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London grammar school's exclusion policy was illegal, report finds

London grammar school's exclusion policy was illegal, report finds

Thursday 12th July 2018

The policy at St Olave's school in London from 2010 to 2017 meant pupils were treated as "collateral damage", the Bromley council report said. Excluding pupils "based on academic ability" breaches the Education Act.

Interestingly, the headmaster who oversaw the policy said he did not know it was illegal. The good news is that the school has fully accepted the findings.

Christine Whatford CBE, who conducted the inquiry, said pupils were threatened with exclusion despite suffering depression, anxiety or trauma. One member of staff said a student was so fearful of telling his parents about his exclusion "that he might as well kill himself", while others described scenes of "distraught pupils crying in the car park".

Headmaster Aydin Önaç who resigned from the Orpington school at the end of 2017, told the inquiry that "no one ever told him [the policy] was illegal and that many other schools do it". But it was his responsibility to know, Ms Whatford wrote, adding government guidance sent to schools stated it was not permitted. She also said the illegality of it should have been "picked up" by Bromley Council, which said it fully accepts the report it had commissioned.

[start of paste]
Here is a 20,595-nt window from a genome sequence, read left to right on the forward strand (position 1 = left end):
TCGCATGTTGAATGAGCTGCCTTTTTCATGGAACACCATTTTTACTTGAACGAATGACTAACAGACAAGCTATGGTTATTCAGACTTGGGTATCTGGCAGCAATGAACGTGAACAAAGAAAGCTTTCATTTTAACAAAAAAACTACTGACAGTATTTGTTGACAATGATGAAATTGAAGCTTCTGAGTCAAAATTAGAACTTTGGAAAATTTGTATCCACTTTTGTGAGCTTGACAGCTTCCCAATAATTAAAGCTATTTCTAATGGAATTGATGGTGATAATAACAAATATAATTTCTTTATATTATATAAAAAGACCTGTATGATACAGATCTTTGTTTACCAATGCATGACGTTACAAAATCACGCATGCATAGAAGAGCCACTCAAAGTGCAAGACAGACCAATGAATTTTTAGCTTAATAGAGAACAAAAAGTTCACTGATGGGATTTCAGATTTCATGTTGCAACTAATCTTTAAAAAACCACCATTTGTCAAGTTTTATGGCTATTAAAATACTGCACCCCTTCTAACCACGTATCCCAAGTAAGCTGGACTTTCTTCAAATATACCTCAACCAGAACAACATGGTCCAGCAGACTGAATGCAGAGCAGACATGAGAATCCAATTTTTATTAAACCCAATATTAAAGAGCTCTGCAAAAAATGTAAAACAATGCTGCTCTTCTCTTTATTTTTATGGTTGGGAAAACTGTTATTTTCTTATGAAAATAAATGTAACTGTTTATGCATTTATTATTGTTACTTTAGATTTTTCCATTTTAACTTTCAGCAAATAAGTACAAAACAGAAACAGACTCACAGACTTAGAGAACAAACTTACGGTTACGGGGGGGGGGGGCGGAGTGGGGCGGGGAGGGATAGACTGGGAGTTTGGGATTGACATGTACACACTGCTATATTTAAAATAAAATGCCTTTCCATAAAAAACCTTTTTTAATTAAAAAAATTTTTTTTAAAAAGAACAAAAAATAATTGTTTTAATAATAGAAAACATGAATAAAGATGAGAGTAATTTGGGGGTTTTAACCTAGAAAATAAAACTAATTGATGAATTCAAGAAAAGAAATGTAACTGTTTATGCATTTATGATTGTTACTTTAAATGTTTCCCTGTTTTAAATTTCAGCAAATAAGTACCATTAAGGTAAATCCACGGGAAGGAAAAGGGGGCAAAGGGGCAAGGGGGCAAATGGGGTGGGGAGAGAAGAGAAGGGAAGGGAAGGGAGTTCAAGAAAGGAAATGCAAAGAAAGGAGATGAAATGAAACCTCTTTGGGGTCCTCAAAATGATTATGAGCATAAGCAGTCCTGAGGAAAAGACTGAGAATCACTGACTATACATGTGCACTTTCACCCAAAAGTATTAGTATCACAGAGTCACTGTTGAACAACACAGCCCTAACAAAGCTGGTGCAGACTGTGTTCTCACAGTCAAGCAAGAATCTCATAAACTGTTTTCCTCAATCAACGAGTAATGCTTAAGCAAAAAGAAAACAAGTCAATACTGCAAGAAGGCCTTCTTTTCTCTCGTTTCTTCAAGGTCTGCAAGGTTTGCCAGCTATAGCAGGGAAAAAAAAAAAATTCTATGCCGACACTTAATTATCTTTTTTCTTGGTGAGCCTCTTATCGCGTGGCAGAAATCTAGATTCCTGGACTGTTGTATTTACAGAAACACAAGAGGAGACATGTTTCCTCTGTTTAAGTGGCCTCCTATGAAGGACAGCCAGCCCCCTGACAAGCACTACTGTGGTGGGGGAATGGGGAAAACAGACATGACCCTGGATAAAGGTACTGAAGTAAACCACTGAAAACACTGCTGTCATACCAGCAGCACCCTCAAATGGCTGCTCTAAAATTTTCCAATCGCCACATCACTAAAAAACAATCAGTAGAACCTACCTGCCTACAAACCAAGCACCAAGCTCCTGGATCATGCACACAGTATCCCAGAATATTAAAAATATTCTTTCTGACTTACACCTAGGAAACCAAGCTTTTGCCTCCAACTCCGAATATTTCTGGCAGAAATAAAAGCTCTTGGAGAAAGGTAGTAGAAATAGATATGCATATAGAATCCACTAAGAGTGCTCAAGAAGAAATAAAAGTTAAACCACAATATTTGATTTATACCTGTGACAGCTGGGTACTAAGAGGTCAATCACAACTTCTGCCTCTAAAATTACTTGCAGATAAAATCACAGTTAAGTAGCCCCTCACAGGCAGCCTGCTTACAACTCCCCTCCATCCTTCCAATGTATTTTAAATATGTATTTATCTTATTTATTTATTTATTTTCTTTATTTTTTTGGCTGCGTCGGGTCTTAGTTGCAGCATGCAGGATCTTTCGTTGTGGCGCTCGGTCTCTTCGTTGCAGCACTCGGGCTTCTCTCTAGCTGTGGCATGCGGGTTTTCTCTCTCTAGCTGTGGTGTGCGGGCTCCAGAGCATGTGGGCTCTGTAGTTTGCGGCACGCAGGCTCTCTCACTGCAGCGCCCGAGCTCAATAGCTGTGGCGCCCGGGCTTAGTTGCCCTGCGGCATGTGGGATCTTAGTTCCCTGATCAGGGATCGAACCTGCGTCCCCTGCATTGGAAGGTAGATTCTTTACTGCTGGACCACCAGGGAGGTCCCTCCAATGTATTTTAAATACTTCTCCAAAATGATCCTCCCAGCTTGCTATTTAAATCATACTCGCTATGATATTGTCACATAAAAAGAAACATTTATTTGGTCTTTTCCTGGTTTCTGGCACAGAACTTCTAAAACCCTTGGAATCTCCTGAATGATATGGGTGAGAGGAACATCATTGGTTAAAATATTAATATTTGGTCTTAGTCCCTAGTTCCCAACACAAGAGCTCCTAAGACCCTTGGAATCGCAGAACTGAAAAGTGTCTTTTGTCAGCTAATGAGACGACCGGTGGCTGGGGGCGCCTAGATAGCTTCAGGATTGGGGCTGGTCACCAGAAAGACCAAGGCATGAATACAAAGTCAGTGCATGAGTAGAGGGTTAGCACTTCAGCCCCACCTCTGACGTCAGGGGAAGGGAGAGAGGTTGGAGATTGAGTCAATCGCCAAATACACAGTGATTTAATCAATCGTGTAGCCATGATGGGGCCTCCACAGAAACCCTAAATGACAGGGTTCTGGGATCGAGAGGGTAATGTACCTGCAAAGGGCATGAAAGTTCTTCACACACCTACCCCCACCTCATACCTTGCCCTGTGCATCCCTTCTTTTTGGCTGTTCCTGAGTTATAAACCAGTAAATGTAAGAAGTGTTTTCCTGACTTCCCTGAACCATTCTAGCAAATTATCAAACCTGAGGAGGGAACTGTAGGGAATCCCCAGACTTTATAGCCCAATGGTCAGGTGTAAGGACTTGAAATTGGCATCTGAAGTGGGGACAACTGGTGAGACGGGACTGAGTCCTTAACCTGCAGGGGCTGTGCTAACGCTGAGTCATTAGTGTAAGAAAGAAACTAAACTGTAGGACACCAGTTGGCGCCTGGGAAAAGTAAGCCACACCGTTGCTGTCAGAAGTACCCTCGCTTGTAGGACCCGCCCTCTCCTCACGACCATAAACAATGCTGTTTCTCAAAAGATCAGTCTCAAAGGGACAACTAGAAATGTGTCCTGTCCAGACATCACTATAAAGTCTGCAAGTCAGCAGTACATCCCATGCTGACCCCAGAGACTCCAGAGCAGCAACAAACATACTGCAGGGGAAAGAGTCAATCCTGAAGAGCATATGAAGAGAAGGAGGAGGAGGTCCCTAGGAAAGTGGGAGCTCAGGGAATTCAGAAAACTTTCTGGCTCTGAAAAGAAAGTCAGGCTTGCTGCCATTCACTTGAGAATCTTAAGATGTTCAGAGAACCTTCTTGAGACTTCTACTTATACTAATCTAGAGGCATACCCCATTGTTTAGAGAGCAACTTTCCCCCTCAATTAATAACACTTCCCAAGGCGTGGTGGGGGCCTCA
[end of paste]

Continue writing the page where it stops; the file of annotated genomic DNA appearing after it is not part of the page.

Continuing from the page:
The Department for Education wrote to all secondary schools in September 2017 reminding them that "it is illegal for schools to exclude pupils based on academic ability", which is contrary to regulations set out under the Education Act.

Ms Whatford has urged the school to apologise to parents and pupils affected by the exclusion policy.

The school said in a statement it has worked with parents, carers, staff and students to make key improvements. "We know there is still work to be done and so we will continue to work with you, the borough and the Diocese of Rochester as we seek to address any remaining actions."

Ms Whatford also asked the people behind St Olave's Unofficial News, a website "highly critical" of Mr Önaç, to close down the site for it "will remain a symbol of the divisions and tensions". But a spokesperson for the site said its visitors want it to stay online "as a historical record of how an 'outstanding school' can be failing its staff and students".

Other key findings:

  • In 2017 the school had asked parents for voluntary monthly contributions from £50 to £60 to help the school survive because it was in "dire straits financially" but it had built up "nearly £2m in unrestricted reserves"
  • Staff were intimidated by Mr Önaç and the school's culture did not encourage open and honest consultation and discussion
  • Only two out of 100 existing staff members expressed support for Mr Önaç and of the rest, the majority were "too scared" to contribute to the inquiry until after he had resigned
  • Every governor "prepared to challenge" Mr Önaç and some of his policies "were removed" by a reconstitution of the school's governing body in 2015
  • Mr Önaç denied that he had orchestrated the reconstitution to bring this about

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